Under the Laser: A First Hand Account of Getting LASIK


by Derek Hobson

If the eyes are a gateway to the soul, LASIK is Saint Peter.

Having sight with clarity and color is a lot like dropping 25 pounds in a night, not that I’ve ever done the latter, but imagine the scenario — you would have no immediate complaints and wonder how long it would last.

I am an eternal skeptic and LASIK was just one of many things I didn’t know how to believe or trust.

Long ago I stopped reading the fine print on papers, terms & agreements, and surgeries. Some of you may judge me for this, but at the end of the day, there are no negotiations with paperwork. If you want itunes, you must agree; if you want to work here, you must agree; if you want this surgery, you must agree.

At a certain point, I say, “I want this,” so I sign away.

Plus, the contents are basically the same: procedure, side-effects, no promise of the product actually working, all surrounding a vague plea of “don’t sue.”

Before I continue, is LASIK worth it?

Absolutely! It’s changed my world and not just because I can finally read the street signs my GPS is always going on about. Facial nuances; cars in my periphery; subtitles in foreign films. I can stand at the end of a grocery aisle and know what’s in stock without zigzagging up and down like an epic game of snake. To say that LASIK is life changing would be an understatement.

You’re receiving the 411 from someone who never got into the habit of closing eyeglasses in a case. The permanent scratches were only paralleled by the consistent smudges and the radiant light that bounces off of anything remotely luminous.

Why not contacts?

I tried, really, I did, but touching my eye has always been a problem. I remember vividly being with the optometrist for hours. They eventually had to give up on me and help others while I sat at one of their desks in front of a mirror, trying to put this contact in.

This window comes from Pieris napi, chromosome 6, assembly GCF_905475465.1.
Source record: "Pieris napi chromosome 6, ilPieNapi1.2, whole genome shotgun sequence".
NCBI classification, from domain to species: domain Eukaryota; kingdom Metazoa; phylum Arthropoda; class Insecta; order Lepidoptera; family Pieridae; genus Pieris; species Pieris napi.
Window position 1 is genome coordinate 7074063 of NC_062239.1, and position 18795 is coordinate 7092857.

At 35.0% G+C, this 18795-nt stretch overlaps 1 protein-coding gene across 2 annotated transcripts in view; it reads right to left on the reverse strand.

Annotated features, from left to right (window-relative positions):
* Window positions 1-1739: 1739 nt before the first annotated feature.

When I finally did get it—an hour later at home—I’d put it in backwards and then spent another hour or two trying to get it out. I don’t do the eye-touching. No. No.

I love LASIK for a great many number of reasons, but this is a first-hand account and you’re going to hear why it was also the single most uncomfortable procedure I have ever undergone.

Let’s fast track to the day of the surgery. I am prepared, I am tired—no caffeine the day of. They run me through each machine once again—just to be safe. They sit me down in front of a machine I’ve come to know very well in all my optometry visits. They slide/flip through the magnifiers:

“Which is better, 1 or 2… 1 or 2… this, or this.”

Except this time, when alls said and done, they say,

“Great, these will be the eyes I’ll give you.”aaahh-real-monsters-krumm

I’m offered vicodin, but turn it down, then xanex and oblige—gotta give ‘em something.

I’m nervous enough to puke. I’m walked from the familiar room to the surgery room. Gigantic laser machine to my left, but there’s no time to gawk, I’m handed a teddy bear, seemingly for “love,” as the assistant tells me.

Tells me repeatedly. Again and again. We could all use a little love, she says. I don’t know if she wants the big cheeses’ job or what, but this bedside manner is borderline Hannibal Lecter.

She also backs up several times after referring to the teddy bear as a boy.
“Girl! I’m sorry, girl! Just pretend she’s a girl.”

I understand the need to not make any homophobic comments, but really, homophobic bear comments? Don’t back up, the bear can be a boy, you won’t be sued by the gay bear lovers of the world.